Posted By: Wordwind Mules in Greece? - 01/20/05 04:59 PM
I'm reading the Odyssey for a class I teach--and in Book VI, there's a passage translated by Robert Fagles in reference to Nausicaa about to go take her laundry out to the river:

"With that
he [Alcinous] called to the stablemen and they complied.
They trundled the wagon out now, rolling smoothly,
backed the mule-team into the traces, hitched them up,
while the princess[Nausicaa] brought her finery from the room
and piled it into the wagon's polished cradle."

I'm surprised by this translation and wonder at its accuracy. Could there have been mules as far back as 800 B.C. or so?

Also, it would be good to know what a wagon's cradle is, but I can look that up.

Posted By: Wordwind Re: Mules in Greece? - 01/20/05 07:24 PM
I did find a site that indicated that mules were used on the desert in ancient Egypt.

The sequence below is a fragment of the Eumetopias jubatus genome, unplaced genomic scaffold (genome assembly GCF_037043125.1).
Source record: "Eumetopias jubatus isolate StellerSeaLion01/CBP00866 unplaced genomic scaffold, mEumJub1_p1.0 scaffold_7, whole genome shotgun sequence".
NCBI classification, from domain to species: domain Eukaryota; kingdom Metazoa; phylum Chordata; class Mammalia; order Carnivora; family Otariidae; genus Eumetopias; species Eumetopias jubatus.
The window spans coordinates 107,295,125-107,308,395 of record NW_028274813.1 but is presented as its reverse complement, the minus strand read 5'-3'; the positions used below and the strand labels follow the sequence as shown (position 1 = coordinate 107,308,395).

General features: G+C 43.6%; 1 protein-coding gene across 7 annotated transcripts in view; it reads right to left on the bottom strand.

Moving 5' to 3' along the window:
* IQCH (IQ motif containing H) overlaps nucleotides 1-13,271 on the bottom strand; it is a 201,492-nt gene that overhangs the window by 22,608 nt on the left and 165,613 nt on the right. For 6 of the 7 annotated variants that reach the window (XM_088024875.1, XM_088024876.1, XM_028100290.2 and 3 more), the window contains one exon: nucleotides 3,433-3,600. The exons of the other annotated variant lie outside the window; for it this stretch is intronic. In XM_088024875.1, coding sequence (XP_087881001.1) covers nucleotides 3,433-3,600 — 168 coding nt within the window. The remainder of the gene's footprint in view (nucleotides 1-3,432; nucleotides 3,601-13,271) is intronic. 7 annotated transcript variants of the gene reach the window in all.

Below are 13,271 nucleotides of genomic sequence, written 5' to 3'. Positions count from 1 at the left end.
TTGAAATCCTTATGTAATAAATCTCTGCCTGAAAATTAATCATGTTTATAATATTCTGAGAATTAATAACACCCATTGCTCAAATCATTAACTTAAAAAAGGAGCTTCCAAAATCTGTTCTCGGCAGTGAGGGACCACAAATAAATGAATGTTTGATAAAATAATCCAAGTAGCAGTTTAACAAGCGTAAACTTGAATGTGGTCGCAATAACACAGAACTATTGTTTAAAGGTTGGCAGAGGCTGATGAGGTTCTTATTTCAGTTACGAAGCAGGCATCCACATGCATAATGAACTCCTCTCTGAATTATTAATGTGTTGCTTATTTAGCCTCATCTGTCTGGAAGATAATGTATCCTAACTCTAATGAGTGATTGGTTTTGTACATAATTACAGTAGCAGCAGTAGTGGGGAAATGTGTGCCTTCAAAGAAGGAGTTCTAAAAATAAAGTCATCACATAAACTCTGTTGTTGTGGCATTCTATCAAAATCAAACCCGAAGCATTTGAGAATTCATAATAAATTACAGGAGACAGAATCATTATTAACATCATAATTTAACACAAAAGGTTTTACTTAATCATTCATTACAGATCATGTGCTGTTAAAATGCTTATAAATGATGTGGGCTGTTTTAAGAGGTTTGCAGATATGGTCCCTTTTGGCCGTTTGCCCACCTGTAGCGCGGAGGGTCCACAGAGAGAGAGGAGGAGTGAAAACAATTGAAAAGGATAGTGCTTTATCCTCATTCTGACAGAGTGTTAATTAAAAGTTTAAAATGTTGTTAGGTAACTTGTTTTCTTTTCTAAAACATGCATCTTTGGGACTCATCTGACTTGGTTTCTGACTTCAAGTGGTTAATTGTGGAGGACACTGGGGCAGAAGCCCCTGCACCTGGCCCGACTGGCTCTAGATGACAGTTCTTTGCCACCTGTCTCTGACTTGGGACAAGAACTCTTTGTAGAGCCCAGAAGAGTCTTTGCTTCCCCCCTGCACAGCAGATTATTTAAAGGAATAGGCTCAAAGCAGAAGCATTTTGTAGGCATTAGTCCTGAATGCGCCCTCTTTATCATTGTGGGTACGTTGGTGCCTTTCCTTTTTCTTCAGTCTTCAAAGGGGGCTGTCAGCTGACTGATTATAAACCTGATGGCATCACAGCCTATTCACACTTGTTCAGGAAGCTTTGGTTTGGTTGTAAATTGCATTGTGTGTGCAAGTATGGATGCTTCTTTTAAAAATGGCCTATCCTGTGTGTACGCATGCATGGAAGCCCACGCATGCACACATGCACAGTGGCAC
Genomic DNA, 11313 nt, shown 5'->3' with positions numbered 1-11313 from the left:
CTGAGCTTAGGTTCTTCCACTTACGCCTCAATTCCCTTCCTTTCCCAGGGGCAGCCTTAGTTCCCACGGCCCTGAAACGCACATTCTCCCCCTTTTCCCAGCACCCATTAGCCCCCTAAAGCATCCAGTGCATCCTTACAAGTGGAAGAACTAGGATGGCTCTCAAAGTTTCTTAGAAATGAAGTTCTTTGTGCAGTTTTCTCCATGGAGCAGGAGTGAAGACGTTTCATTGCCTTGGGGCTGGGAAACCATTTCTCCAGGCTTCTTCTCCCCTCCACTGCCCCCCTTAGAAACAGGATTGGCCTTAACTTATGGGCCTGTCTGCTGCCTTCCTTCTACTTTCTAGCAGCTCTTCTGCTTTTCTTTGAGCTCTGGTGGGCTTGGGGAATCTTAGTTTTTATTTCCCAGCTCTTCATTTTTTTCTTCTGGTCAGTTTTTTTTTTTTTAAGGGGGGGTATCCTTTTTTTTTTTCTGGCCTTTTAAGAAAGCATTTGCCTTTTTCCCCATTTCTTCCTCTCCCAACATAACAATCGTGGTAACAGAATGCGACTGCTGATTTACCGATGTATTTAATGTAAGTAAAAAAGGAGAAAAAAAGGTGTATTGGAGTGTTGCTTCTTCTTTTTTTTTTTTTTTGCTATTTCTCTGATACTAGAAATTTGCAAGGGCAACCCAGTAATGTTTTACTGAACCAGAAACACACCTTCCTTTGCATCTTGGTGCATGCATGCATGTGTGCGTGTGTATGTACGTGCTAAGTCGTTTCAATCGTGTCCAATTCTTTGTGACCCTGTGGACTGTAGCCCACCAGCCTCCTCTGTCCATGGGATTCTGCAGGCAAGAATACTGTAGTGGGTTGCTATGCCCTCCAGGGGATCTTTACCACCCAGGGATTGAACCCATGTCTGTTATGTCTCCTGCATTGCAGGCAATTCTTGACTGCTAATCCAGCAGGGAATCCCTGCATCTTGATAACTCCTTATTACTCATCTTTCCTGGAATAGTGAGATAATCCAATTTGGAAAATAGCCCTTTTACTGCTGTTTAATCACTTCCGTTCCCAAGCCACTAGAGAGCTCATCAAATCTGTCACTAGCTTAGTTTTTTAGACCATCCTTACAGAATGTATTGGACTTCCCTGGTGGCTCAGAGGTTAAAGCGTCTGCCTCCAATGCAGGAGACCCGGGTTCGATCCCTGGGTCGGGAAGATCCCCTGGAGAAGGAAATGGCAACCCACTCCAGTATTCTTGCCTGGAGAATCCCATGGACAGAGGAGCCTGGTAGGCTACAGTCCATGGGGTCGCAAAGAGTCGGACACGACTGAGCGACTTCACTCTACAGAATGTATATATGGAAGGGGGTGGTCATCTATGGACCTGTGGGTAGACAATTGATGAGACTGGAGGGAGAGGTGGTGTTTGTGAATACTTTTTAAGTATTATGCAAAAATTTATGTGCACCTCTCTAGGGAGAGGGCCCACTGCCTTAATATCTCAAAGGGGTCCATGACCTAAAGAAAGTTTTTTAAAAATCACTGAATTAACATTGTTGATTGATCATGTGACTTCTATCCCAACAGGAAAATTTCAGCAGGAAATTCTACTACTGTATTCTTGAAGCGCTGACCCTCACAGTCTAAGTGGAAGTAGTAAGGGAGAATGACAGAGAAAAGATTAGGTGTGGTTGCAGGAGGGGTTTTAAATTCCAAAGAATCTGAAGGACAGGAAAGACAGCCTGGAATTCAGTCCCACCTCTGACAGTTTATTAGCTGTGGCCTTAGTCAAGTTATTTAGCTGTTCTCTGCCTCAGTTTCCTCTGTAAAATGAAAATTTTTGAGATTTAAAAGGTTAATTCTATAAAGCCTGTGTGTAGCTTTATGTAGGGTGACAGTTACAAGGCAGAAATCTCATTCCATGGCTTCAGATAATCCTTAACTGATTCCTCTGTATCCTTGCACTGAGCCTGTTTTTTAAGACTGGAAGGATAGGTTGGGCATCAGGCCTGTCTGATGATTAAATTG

So, that's that. Sorry, but I lost the url.

Posted By: Zed Re: Mules in Greece? - 02/01/05 12:05 AM
I should think that mules came along shortly after the first time some early farmer left a she donkey and a he horse alone together. I doubt it was intentional but I also doubt if the farmer objected.
do you think he originally called it a honkey or a dorse like the cross bred dog namers do.

Posted By: maverick Re: Mules in Greece? - 02/01/05 12:33 AM
Am I the only one here who saw the subject line and thought of McDonalds?!

Posted By: Faldage Re: Mules in Greece? - 02/01/05 12:11 PM
the only one here

I most certainly hope so.

Posted By: maverick Re: Mules in Greece? - 02/01/05 12:34 PM
> hope so.

oh, good - wouldn't want to turn it into a cookery thread! ;)

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